Medical device firm expands neonatal research through NIH grant
May 4, 2010
INDIANAPOLIS and WEST LAFAYETTE, Ind. – Officials of SonarMed™ Inc. announced Tuesday (May 4) that the company will expand its neonatal research through a National Institutes of Health (NIH) Small Business Innovation Research (SBIR) grant.
The grant totals approximately $450,000 over two years and is specifically intended to allow SonarMed to adapt the SonarMed Airway Monitoring System (AMS) for use in neonatal patients. SonarMed™ is the medical device developer behind the SonarMed AMS.
"We are delighted to receive this grant award from the NIH," said Andrew Cothrel, SonarMed president and CEO. "The NIH has been a strong supporter of the technology, and we are all very excited to have the opportunity to bring the technology to the neonatal market, where the clinical needs are the greatest. This grant also allows us to continue our track record of capital efficiency, which is particularly useful in the current financial market conditions."
Dr. Jeffrey Mansfield, SonarMed co-founder and CTO, said continued research in the neonatal area is vital.
"When we first began this project at Purdue University in the early '90s, our focus was on the neonatal patient," Mansfield said. "While the use of breathing tubes can result in complications for any patient, the risks are magnified for the neonatal patient. I am gratified that the NIH also sees this critical clinical need, and the support from the NIH will help us continue to improve the medical care for newborns in the critical first weeks of their lives."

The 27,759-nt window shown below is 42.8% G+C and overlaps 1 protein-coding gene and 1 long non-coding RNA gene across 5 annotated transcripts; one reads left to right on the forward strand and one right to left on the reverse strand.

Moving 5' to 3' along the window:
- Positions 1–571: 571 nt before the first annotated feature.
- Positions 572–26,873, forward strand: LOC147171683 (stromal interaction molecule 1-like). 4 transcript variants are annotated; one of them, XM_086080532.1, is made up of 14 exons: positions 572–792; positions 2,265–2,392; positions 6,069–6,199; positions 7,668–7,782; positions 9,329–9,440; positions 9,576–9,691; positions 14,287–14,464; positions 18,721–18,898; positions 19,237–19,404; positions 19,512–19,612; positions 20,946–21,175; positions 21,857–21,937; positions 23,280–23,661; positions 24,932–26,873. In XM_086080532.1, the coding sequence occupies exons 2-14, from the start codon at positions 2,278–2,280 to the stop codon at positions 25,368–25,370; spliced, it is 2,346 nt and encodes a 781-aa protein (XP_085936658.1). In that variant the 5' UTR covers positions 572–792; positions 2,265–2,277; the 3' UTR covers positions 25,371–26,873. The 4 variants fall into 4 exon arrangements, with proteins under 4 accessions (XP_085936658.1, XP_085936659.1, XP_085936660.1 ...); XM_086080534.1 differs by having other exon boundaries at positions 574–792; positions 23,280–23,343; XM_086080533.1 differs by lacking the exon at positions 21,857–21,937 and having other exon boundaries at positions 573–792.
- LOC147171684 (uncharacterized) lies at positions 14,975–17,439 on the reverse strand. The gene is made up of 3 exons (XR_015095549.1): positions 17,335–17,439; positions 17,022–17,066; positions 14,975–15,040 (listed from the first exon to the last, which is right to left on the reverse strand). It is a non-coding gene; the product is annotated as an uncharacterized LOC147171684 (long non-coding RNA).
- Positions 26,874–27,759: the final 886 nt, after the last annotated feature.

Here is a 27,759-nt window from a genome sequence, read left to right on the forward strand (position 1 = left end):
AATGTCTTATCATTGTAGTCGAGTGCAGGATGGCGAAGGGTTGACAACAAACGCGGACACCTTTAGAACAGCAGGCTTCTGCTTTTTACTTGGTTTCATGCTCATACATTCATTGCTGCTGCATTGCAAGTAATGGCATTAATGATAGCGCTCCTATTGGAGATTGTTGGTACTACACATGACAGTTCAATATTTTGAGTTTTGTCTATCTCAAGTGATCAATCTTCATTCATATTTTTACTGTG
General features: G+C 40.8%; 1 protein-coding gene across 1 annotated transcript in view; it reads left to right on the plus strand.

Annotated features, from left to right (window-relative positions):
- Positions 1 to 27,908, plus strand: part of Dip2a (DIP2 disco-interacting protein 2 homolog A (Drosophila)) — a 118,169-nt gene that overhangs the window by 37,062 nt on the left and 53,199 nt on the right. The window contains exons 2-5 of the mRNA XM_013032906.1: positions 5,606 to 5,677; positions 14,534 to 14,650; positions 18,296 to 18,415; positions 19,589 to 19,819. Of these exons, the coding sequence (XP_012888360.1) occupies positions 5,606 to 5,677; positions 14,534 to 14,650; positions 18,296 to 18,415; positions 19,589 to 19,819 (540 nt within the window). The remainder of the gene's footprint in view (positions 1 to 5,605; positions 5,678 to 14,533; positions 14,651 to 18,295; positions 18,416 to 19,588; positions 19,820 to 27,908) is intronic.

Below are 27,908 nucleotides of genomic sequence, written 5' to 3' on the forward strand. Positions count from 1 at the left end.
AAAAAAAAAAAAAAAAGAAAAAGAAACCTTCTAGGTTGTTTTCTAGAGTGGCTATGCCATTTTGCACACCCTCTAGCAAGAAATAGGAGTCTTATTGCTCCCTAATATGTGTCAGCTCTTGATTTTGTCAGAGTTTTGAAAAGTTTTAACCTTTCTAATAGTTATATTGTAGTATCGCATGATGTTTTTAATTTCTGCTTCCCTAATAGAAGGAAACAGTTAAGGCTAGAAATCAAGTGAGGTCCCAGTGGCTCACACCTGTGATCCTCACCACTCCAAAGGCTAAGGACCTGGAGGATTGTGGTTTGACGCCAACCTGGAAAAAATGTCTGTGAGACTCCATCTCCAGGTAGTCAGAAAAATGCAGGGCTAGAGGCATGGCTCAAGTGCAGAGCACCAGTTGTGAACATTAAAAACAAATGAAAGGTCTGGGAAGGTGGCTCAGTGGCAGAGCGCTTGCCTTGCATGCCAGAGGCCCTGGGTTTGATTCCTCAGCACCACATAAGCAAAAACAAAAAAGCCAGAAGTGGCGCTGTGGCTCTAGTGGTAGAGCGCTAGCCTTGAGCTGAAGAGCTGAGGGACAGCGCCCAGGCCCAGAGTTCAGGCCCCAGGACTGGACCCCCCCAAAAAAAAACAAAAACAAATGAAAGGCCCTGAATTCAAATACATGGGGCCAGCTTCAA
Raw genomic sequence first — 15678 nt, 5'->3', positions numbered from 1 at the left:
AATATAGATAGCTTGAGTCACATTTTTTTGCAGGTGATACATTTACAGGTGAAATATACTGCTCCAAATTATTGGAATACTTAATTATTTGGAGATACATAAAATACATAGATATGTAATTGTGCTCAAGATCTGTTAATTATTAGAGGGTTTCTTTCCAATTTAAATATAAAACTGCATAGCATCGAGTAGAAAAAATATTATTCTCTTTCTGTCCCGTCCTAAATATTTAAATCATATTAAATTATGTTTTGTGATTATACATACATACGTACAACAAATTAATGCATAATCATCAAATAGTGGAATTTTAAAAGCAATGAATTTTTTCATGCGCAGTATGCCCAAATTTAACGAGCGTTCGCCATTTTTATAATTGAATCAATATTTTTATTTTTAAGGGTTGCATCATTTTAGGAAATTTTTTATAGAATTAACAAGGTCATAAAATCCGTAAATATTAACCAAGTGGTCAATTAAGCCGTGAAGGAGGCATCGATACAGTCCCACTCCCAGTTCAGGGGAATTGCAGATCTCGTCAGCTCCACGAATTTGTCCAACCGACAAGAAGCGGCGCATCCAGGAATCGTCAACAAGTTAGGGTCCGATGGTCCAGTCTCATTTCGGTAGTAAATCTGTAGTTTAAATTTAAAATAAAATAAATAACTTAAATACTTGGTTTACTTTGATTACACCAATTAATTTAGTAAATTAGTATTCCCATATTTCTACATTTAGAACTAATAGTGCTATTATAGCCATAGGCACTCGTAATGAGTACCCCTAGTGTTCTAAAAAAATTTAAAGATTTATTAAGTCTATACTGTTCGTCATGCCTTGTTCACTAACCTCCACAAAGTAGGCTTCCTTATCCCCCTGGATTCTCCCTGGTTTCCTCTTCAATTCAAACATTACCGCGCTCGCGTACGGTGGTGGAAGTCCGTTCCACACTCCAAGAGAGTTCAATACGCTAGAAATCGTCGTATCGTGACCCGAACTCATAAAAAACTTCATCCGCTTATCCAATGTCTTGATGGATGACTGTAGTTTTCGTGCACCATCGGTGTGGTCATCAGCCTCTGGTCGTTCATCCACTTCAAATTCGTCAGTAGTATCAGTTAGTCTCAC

The SonarMed AMS uses acoustic technology to continuously monitor breathing tubes. The AMS may be used to assist clinicians in preventing and detecting conditions that can harm the patient, such as movement of the breathing tube, which can result in ventilation failure or lung damage, and obstruction of the breathing tube, which can deprive the patient of needed oxygen.
Compared with the conventional standards of care and available patient information, having this type of adjunctive information about the breathing tube provides clinicians with a more immediate and complete picture of the patient's respiratory support status. This is especially critical for neonatal patients because slight movements of the breathing tube in their small, short tracheas can lead to potentially serious complications.
The technology was developed at Purdue University in the laboratory of George R. Wodicka, professor and head of the Weldon School of Biomedical Engineering. It was licensed through the Purdue Research Foundation's Office of Technology Commercialization.
"The technology behind the SonarMed AMS is another example of an important discovery from Purdue University moving through the commercialization process and to the public where it can help people, in this case the very young and often the most vulnerable," said Joseph B. Hornett, senior vice president, treasurer and COO of the Purdue Research Foundation.
Purdue Research Foundation Office of Technology Commercialization contact: Cynthia Sequin, 765-588-3340, email@example.com